The criterion for selecting the seven items was thematic. Of the 20 items on our desk, they all seemed in different ways to be about the question of creativity, and particularly the relationship between structures that discipline procedure and the kinds of outcome these procedures may produce. At the heart of this theme, furthermore, lies the binary opposition between the genius of original creation and the dreadful possibility that its outcome may be foolish, pretentious, or sheer rubbish. So, taken alone or seen in the light of each other, the seven items produce permutations of the opposition between genius and bullshit. Since this is also the bottom-line theme of the experimental workshop in which this analysis is being conducted, we felt that the resonance between the content of these items and the concerns of the workshop for which they have been produced could provide a good motivation for our selection. In that loose sense the process selected these items for itself.

However, the resonance between content and process is magnified also in a further, perhaps more indirect way. Dysfunctional in an array

scepticism about the process in which we have agreed to take part, or submitted ourselves (or exposed to, even subjected to) has been the leitmotif of our conversations, which, frankly have been pleasant only to varying degrees. Our worry about whether the process in which we are engaging ought to be taken seriously at all has at different times taken us over and insinuated itself into the structure of our relationships within the group, with variously corrosive effects. To the extent that this has been an effect of the structure of the process to which we have submitted ourselves, frustration has at time been targeted in an array of directions. Social disposition and analytical modality at once, our anger may lend a revenge-like quality to our fulfilment of the task at hand. So, an angry resonance………………………distortion.

Seven items of creativity

To provide an overview of – as well as an initial handle on – the materials that form our narrative set, we list the seven items below individually. A labelling-title and epigrammatic indication of the thematic core of each item is provided, followed by information as to its provenance. This information includes the name of the investigator who brought the narrative to the desk, the type of task for which it was brought (i.e. myth/joke, place of origin/primary site of research), and the number assigned to the item in our original cataloguing of the materials. A scanned image of our working archival entries for each item (i.e. the items’ individual processing cards) is adduced also. Finally, the relevance of each item to the overall theme of creativity (genius or soft shite) is indicated briefly.

These working estimations of the degrees of relevance of each item to the overall theme to which it speaks also provide the motivation for the order in which the items are listed. In what at this stage can only be a rough and to an extent arbitrary manner, we have placed the items on a continuum of decreasing relevance, i.e. starting with items that go to the heart of the matter in hand, and ending with items that can be said to relate to it only tenuously, if at all. Indeed, to emphasise the point, we have included an eighth item at the end of the itemising list, which we have placed in brackets to convey its role as a place holder for what might stand as the kind of limit towards which our continuum of increasing irrelevance might tend. It has NOTHING to do with our exercise.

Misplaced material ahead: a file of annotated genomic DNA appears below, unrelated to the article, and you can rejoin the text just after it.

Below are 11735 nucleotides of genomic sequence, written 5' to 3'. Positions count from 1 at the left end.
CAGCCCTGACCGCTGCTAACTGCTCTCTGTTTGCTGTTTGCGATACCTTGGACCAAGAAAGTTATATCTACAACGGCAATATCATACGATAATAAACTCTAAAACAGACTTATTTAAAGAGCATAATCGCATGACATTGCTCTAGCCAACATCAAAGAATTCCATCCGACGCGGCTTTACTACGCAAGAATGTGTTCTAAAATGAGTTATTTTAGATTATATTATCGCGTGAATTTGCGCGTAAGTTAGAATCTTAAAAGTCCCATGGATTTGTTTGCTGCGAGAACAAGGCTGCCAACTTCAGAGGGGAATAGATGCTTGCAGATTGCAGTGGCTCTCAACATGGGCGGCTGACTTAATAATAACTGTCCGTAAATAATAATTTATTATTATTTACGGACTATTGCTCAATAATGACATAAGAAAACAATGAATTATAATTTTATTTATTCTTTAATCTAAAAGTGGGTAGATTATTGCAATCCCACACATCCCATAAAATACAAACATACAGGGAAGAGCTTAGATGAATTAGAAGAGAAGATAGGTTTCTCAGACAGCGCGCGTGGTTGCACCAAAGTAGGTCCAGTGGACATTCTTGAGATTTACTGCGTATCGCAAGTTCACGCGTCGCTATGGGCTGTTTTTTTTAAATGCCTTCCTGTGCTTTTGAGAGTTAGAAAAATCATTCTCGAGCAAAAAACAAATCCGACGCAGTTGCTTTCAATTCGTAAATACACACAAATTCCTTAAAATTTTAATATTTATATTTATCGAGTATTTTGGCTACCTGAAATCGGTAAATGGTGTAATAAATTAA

For the full, original versions of the items as they were brought to the desk, please refer to XXXX.


Labelling-title: The Creativity Myth

Thematic core: A popular misconception is that creativity is fun and easy. Creativity is hard work. Good ideas require immersion. Great ideas require a period of maturing.

Investigator: Lise Røjskjær Pedersen

Task-type: Myth from primary research site

Catalogue no.: 11


Relevance value: A+ There seems to be a complete correspondence between the content of Røjskjær Pedersen’s ethnographic research with anthropologically-trained consultants and the kinds of preoccupations explored in this workshop. Røjskjær Pedersen’s informants express a stance vis a vis creativity that responds directly to the challenges posed by the form of the event in which we, in working them over, are engaged.


Labelling-title: WTO

Thematic core: Anthropology/art installation. Curatorial team. ‘Just imagine’ talk. Illness and skype, a bottle is passed around the green-room. ‘I am embarrassed for you not being embarrassed. Plan-B, C. Egos protected.

Investigator: Ona ire, ona tutu – dice Orula…

Task-type: Amusing anecdote from primary research site

Catalogue no.: 12

amanda4Relevance value: A. If the previous item thematised the concerns of our event, this one illustrates one of its possible outcomes. It raises the question, certainly, of how far previous forms of experimentation with anthropological creativity can have a bearing on the ones precipitated here.


Labelling-title: Evidens/ce-based policy

Thematic core: What some people calls evidence based on data and preferably from controlled trials – with control groups. The more “I have based policy’. And thereby the better. And therefore wants something, then we to do, then what can we recommend. […] This is evidence based.[1]

Investigator: Nina Holm Vohnsen

Task-type: Myth from primary research site

Catalogue no.: 7